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Mary Colliery winding gear head frame, 775m north west of Lochore Castle

A Scheduled Monument in Lochgelly, Cardenden and Benarty, Fife

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Coordinates

Latitude: 56.1537 / 56°9'13"N

Longitude: -3.3371 / 3°20'13"W

OS Eastings: 317035

OS Northings: 696477

OS Grid: NT170964

Mapcode National: GBR 23.J672

Mapcode Global: WH6RK.QL2B

Entry Name: Mary Colliery winding gear head frame, 775m NW of Lochore Castle

Scheduled Date: 31 October 2000

Source: Historic Environment Scotland

Source ID: SM9016

Schedule Class: Cultural

Category: Industrial: coal

Location: Ballingry

County: Fife

Electoral Ward: Lochgelly, Cardenden and Benarty

Traditional County: Fife

Description

The monument consists of the head frame of the winding gear of the Mary Colliery at Lochore. The Colliery was first sunk by the Fife Coal Company in 1902, and named after Mrs Mary Carlow, who cut the first sod. The concrete frame, which is now the only upstanding relic of the colliery, belonged to the second shaft, which was sunk in 1923 as part of an attempt to solve ventilation problems as well as to improve productivity in the deeper seams.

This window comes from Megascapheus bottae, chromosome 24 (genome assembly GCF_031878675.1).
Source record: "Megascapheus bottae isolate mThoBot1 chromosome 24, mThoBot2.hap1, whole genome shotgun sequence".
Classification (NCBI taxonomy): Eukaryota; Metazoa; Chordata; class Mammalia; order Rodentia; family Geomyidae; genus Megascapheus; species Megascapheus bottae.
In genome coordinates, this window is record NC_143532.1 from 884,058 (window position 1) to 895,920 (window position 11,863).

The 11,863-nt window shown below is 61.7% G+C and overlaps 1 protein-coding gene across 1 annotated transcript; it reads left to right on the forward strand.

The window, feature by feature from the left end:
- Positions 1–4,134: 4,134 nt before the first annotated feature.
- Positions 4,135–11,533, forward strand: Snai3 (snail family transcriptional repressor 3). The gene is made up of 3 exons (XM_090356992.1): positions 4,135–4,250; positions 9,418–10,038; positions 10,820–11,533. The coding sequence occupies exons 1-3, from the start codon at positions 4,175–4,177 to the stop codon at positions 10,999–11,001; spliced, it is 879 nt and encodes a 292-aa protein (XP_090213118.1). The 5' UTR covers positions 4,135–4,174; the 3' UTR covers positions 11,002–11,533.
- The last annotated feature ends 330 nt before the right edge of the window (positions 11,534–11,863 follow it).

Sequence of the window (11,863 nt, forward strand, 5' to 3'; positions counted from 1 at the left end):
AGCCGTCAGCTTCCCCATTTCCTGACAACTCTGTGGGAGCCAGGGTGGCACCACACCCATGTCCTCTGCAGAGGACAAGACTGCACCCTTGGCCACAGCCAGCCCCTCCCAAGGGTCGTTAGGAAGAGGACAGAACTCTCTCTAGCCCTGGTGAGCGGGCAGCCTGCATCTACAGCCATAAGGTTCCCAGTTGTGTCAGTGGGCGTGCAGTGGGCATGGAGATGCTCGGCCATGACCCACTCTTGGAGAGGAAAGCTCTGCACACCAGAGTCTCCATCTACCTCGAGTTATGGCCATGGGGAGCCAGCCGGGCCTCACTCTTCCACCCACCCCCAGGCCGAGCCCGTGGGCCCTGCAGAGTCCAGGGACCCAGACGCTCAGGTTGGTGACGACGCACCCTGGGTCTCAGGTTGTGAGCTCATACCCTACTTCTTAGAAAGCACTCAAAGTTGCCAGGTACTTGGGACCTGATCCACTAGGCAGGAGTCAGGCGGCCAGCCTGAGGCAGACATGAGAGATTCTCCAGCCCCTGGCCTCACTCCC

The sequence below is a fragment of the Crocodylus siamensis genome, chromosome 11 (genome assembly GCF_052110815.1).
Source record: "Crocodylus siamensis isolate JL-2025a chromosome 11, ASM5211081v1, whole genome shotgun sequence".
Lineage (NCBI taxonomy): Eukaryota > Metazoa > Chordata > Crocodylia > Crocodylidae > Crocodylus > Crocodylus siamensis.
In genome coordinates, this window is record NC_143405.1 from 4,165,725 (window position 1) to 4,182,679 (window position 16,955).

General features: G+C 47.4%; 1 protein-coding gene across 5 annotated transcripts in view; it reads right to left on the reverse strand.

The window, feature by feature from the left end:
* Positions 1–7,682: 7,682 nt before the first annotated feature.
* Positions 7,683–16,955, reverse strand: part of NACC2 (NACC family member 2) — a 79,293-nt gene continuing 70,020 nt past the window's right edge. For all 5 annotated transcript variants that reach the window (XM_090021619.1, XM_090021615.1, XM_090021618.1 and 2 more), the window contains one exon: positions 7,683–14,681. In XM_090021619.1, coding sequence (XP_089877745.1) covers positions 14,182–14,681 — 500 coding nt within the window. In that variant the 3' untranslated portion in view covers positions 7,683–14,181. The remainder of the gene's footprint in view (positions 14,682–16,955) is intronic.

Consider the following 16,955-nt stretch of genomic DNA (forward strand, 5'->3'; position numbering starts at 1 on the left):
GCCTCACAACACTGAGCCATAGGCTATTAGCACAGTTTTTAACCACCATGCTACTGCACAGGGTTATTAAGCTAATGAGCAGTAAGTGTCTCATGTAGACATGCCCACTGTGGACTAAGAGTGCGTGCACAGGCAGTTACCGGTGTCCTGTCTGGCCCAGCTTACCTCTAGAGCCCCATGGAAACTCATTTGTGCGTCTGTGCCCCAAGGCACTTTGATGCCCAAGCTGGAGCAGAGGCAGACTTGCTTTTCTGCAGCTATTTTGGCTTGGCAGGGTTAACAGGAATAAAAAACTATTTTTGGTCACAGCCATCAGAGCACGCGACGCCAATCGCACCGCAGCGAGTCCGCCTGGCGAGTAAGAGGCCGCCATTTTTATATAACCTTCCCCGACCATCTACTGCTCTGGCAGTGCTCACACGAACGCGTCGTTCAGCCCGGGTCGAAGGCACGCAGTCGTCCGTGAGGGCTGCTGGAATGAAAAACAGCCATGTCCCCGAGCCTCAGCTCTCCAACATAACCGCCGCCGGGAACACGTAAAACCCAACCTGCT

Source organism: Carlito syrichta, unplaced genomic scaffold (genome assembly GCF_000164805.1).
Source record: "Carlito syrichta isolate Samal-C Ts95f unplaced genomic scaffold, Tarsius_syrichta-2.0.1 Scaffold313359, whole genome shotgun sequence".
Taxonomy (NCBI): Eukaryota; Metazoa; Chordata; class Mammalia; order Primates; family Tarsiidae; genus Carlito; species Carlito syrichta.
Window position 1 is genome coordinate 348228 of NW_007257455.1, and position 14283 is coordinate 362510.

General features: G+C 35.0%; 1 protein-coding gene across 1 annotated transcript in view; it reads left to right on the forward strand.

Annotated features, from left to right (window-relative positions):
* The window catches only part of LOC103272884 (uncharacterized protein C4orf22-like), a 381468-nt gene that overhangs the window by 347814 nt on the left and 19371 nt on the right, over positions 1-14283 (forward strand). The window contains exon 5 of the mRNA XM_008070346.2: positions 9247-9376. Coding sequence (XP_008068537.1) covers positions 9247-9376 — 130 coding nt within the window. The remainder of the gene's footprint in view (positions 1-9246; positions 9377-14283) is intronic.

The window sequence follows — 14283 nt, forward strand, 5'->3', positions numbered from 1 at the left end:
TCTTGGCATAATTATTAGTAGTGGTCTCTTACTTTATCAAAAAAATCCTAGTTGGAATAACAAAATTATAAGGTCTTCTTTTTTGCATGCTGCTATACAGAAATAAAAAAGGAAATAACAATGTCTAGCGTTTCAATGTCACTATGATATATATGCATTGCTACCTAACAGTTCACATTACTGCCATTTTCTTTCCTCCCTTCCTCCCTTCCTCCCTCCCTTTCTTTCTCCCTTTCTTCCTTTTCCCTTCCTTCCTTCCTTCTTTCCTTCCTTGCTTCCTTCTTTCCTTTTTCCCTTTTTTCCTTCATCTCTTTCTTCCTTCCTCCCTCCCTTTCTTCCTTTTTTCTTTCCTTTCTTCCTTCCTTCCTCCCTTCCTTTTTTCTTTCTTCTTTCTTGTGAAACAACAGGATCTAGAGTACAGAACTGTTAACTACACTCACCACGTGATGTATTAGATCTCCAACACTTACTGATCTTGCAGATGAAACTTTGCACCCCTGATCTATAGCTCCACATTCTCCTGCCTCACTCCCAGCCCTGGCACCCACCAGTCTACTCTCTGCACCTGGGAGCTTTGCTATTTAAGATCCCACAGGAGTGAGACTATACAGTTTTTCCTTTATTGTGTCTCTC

Standing over a shaft of 280 fathoms, the frame was of particular significance as one of the first in the country to be constructed of reinforced concrete; the lifting gear was operated by an electric winding engine, now gone.

The colliery closed on 24 September 1966, having had an active life of over sixty years, ten more years than initially anticipated. The area disfigured by the surrounding coal workings was subsequently the subject of one of the first major exercises in land reclamation, to form the Lochore Meadows Recreational Park.

The head frame has been retained next to the first green of the golf course as a reminder of the industrial history of the site. The head frame itself was conserved in 1988-89.

The area to be scheduled is a circle of 55m diameter centred on the head frame. All surface features are excluded from the scheduling apart from the head frame itself.

Source: Historic Environment Scotland

Statement of Scheduling

The monument is of national importance as one of the first reinforced concrete head frames to be built for the winding gear of a British colliery, and also as one of the few visible relics of coal mining in central Fife.

Source: Historic Environment Scotland

Sources

Bibliography

RCAHMS records the monument as NT 19 NE 27.

Bibliography:

Hutton, G. (1999) Fife the mining kingdom Ochiltree Sawmill, The Lade Ochiltree, Ayrshire, 4.

The Benarty Mining heritage Group (1992) 'No more bings in Benarty'.

Source: Historic Environment Scotland

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